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The tourism industry can be affected quite quickly, by events such as cruise ships being pointed...
The cruise schedule stopping has been hard for some Dunedin businesses, mayor Aaron Hawkins says. Photo: ODT files
Shortly after a transtasman bubble is formed and flights from Australia start to land in New Zealand, some expect cruise ships to appear on the horizon.

While cruise ships are not covered by the planned quarantine-free travel bubble, there are some in Dunedin who await the return of the floating palaces to Otago Harbour just as eagerly.

Prime Minister Jacinda Ardern this afternoon announced that a quarantine-free travel between New Zealand and Australia would begin on April 19.

Since the maritime borders were closed due to Covid=19, Port Otago had lost about $8 million in revenue from cruises in Port Chalmers and Fiordland, Port Otago chief executive Kevin Winders said.

Cruises operating within a transtasman bubble would restore a large portion of overall passengers in the market as well, Mr Winders said.

Up to 70% of Dunedin cruise ship passengers were from Australia, he said.

Further, there was not only pent-up demand, but credits from cruise companies could all but guarantee passengers.

Cruise companies offered deals for future travel rather than refunding tickets when the maritime borders closed. Until then, many people could only wait.

"Everyone’s staring at that transtasman bubble," Mr Winders said.

Heart of Dunedin spokeswoman Nina Rivett said several city centre businesses had indicated the lack of cruise ship visitors had hurt, but health remained the overriding priority during the pandemic.

Visitors would undoubtedly be welcomed, she said, once it was officially safe for cruise ships to return and all necessary checks and measures were in place.

Cruise ships brought in a significant number of Larnach Castle’s total visitors, and international visitors were crucial for the business long term, director Norcombe Barker said.

However, it would hurt the business more if the markets opened up and it resulted in a lockdown, Mr Barker said.

About 75% of Monarch Wildlife Cruises and Tours business was international, owner Neil Harraway said.

His company had been helped by the Government’s strategic tourism assets protection programme funding, which could help it survive to next summer.

The company had budgeted for low numbers and winters were typically quiet.

He had his fingers crossed that when summer returned, a transtasman bubble would be in place, and cruise ships would be able to operate as well as aircraft.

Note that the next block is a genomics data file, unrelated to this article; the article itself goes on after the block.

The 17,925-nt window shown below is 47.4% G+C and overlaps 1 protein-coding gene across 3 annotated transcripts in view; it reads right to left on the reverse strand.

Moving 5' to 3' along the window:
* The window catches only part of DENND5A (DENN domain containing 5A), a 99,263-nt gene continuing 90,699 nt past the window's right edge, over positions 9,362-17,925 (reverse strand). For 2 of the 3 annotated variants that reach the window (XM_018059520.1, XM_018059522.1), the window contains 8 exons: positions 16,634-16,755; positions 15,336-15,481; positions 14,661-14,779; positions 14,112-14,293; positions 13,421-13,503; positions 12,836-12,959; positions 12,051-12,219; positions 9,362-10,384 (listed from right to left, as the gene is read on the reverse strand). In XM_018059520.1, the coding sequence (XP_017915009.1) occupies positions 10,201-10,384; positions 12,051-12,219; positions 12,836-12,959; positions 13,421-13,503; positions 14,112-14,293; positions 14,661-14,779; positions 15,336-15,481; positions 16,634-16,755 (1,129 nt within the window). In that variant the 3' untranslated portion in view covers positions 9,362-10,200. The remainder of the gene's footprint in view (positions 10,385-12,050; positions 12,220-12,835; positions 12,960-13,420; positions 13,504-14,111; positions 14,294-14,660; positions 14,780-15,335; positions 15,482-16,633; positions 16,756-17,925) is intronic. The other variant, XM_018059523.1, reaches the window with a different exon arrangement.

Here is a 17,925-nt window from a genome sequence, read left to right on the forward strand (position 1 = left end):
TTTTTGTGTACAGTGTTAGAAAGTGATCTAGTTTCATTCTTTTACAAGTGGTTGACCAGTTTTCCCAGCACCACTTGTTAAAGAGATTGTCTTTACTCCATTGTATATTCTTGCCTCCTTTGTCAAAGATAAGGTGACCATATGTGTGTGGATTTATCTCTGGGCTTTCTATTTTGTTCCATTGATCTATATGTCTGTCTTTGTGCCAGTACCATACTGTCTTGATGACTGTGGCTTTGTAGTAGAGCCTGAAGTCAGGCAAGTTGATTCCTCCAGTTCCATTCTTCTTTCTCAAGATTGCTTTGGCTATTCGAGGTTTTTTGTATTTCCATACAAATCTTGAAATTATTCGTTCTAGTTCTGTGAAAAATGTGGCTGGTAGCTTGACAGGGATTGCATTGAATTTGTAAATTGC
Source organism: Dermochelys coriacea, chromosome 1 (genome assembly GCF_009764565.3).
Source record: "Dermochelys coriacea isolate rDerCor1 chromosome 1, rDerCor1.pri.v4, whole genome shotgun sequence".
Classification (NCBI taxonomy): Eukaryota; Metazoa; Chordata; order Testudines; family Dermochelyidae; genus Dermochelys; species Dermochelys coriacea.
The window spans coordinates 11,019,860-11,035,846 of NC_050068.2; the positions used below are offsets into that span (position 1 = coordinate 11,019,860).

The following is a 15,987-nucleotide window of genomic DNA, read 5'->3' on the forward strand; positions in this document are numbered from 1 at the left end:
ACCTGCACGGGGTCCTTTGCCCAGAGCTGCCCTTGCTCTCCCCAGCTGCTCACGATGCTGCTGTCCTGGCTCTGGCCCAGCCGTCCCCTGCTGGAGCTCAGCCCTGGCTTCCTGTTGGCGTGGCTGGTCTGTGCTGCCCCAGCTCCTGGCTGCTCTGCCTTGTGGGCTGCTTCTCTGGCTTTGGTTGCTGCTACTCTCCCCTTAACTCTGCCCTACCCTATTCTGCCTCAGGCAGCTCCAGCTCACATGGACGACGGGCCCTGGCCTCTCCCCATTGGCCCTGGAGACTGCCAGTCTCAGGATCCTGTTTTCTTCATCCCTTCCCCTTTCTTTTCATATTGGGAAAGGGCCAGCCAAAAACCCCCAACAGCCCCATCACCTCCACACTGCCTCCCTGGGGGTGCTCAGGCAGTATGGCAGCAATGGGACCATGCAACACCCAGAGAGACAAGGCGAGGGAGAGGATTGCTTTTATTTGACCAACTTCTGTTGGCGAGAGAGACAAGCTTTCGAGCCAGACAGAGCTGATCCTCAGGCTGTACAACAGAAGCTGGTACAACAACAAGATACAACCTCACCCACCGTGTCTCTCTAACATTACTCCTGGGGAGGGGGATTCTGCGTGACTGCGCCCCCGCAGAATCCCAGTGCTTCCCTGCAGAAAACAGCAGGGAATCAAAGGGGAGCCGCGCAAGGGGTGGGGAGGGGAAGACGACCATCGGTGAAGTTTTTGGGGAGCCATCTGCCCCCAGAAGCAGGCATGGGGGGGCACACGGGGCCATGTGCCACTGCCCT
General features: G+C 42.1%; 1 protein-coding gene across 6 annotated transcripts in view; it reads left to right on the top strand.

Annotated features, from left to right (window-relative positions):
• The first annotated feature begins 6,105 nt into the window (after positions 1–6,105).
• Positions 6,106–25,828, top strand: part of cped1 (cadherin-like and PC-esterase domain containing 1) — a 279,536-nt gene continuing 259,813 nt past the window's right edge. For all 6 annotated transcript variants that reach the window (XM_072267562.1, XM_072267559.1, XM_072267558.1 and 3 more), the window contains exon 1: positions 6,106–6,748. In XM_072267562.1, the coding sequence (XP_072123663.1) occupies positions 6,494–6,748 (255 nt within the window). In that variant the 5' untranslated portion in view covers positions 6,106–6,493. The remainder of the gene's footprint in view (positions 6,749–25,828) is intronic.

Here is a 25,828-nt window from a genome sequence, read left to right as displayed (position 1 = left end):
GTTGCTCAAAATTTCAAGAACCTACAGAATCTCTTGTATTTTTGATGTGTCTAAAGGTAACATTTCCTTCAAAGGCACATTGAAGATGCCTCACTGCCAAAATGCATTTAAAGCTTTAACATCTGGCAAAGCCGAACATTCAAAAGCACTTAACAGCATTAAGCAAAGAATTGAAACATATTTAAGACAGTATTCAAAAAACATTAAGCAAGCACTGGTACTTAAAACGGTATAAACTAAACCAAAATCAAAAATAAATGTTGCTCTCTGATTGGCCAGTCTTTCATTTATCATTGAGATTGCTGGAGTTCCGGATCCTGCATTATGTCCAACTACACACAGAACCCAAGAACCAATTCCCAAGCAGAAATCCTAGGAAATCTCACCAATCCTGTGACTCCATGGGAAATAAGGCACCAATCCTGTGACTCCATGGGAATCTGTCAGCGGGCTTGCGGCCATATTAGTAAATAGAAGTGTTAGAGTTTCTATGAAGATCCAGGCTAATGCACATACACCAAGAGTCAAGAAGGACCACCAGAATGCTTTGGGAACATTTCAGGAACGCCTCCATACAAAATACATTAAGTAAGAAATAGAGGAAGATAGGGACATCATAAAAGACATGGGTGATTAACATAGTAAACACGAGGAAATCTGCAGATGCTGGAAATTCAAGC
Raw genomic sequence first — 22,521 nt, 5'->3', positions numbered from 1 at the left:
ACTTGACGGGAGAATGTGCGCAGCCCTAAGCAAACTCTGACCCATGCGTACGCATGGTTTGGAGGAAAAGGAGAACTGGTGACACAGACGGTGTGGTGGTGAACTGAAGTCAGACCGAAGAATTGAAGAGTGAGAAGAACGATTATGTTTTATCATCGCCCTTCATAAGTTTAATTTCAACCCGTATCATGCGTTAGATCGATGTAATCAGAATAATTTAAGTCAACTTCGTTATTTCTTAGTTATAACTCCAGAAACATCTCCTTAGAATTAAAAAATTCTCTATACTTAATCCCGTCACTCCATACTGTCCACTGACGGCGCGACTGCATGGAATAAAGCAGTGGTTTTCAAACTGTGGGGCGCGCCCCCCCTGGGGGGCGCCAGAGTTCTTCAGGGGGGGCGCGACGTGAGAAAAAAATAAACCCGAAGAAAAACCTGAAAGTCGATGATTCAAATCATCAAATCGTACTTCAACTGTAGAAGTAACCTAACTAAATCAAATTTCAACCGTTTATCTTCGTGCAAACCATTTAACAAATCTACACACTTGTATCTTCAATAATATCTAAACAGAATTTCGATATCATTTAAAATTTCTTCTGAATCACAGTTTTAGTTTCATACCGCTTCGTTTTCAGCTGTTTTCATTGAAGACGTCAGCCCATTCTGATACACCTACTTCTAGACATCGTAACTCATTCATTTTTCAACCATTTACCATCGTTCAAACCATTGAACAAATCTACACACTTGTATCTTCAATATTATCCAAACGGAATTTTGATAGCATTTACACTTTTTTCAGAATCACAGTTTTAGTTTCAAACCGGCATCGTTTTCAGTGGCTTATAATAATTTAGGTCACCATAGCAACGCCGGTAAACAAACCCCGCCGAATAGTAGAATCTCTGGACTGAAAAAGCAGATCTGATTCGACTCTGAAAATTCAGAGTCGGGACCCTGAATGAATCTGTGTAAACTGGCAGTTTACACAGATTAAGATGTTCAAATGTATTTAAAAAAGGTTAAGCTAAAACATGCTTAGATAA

New Zealand Cruise Association chief executive Kevin O’Sullivan said at the moment there were bookings for October on cruises scheduled for the country, but those bookings could soon be in jeopardy without a clear position from the Government.

Before Covid-19, the cruise ship industry was worth about $690million to the New Zealand economy, he said.

Cruises were up and running in parts of Asia and Europe already, and they were scheduled to return to the United Kingdom next month, he said.

The cruise schedule stopping had been hard for some Dunedin businesses, Dunedin Railways among them, Dunedin Mayor Aaron Hawkins said.

But a big question was whether people would want to go back to travelling on cruise ships in such large numbers, Mr Hawkins said.

The industry could evolve to smaller, more boutique trips.

Even before Covid-19, tourism spending in Dunedin came from domestic travellers, he said.

International visitors were important, but the city was less exposed than other parts of the region.

The Dunedin City Council was reviewing the city’s destination plan, which offered people the opportunity to think about where Dunedin might focus its efforts in attracting visitors when restrictions eased, Mr Hawkins said.

Enterprise Dunedin director John Christie said the review was timely, given it was unlikely tourism would go back to the way it was before Covid-19 for quite some time.

"We need to look at new opportunities and how Dunedin will present itself as a visitor destination in the future," he said.

Consultation continues on the plan to May 14.


Flyer beware and Cruiser be even more aware!

I think we will rue the day. I know it's hard for the tourist industry, but they have had a great run for a long time. Things change. Sometimes we need to let go and make our profits in a new way. I for one would never get near a cruise after what happened on the Sea Princess in Sydney. As well as that, Dunedin suffered epidemic norovirus exposure before Covid from cruise ships. They are floating petri dishes. No thanks.

Not to mention the thousands of gallons of heavy fuel oil burnt off for no better reason than we wish to see another place.
The cruise industry is a dinosaur, time to step back and learn from our lessons. We cant just continue the tourism habits unabated, the price for the future is too high.
Too many people, too much waste, too much pollution.



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